An Accenture spokesman put the blame on their client: “This is a very complex project. The complexity of the solution, which has been driven by the client, has increased significantly over the last two years.”

Despite everything, the client Director of ICT, Mr Leven, was ready to give Accenture one more chance back in February: “I have doubts as to the capability of the contractor to deliver this going forward.”

“The contractor will need to prove to us, as part of these negotiations, that they are completely capable of delivering this because they have very clearly let us down.”

“It is a possibility that they could retrieve our confidence depending on what they come back with.”

Apparently Accenture failed to do this.

Scottish Police Kicks out Accenture in July 2016

Following extensive discussion between the Scottish Police Authority (SPA), Police Scotland and Accenture, John Foley, Chief Executive of the SPA has issued the following statement on July 1, 2016:

“The Scottish Police Authority (SPA), Police Scotland and Accenture have mutually agreed to end their contract relating to the i6 project. The decision comes following a detailed review of the programme, led by the SPA, which considered alternative options and was supported by Accenture.”

As we have seen again and again with Accenture they fail to deliver on time and within budget, apart from the quality issues already mentioned.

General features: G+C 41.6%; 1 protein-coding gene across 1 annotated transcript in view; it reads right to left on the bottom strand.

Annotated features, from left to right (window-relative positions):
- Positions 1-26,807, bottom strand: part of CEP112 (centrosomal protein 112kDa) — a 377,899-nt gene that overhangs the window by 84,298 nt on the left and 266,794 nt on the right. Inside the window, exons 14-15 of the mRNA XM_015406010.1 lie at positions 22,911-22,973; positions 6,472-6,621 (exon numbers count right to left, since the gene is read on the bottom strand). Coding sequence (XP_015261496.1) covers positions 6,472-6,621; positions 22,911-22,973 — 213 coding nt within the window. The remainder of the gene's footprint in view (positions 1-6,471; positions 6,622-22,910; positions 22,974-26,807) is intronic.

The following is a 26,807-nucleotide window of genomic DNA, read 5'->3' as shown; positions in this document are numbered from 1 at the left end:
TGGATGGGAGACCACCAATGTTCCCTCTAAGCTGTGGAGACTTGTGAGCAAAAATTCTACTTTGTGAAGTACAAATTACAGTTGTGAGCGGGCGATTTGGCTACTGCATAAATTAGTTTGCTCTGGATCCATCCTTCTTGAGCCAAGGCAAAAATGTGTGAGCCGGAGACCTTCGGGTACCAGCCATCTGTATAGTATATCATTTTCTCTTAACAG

It is hard to see that this would be a mutual decision, Exposing Evil Empire assumes this is a polite way to put things by the SPA (or imposed by lawyers). As Accenture is paid by the hour, delays are actually profitable to the consulting firm. Based on Accenture’s history we think this was just business as usual for Accenture but a very wise and competent project management by the Scottish Police. Kudos on kicking out Accenture.

Scottish Police Authority’s CEO Foley states: “Despite the best efforts of the SPA, Police Scotland and Accenture, it was clear that the technical solution cannot be delivered within expected timeframes and budget. The decision has therefore been taken to end the contract and reconsider options for securing a sustainable IT solution for policing.”

Mr. Foley is humble and assumes some of the responsibility:

“Management and oversight of the i6 programme was led by the SPA and underpinned by robust contract arrangements. It was also subject to regular review and assurance. The contract has been ended and a mutually agreed settlement has been signed by all parties. The terms of the agreement are commercially confidential, however we can confirm that the settlement results in no financial detriment to the police budget. While we are disappointed that i6 will not be delivered as expected, the SPA believes the decision to end the contract at this time is the right one.”

The Scottish Police is determined to learn from the experience and do a better job than Accenture could:

“We would seek to reassure the public and our workforce that the output of i6 was only one element of our overall ICT plans. In the last three years we have rolled out a number of national applications to improve and enhance our IT systems and made significant investment in modernising our desktop estate. We have not stood still while awaiting delivery of i6 and we remain committed to delivering a sustainable policing model supported by modern technology.”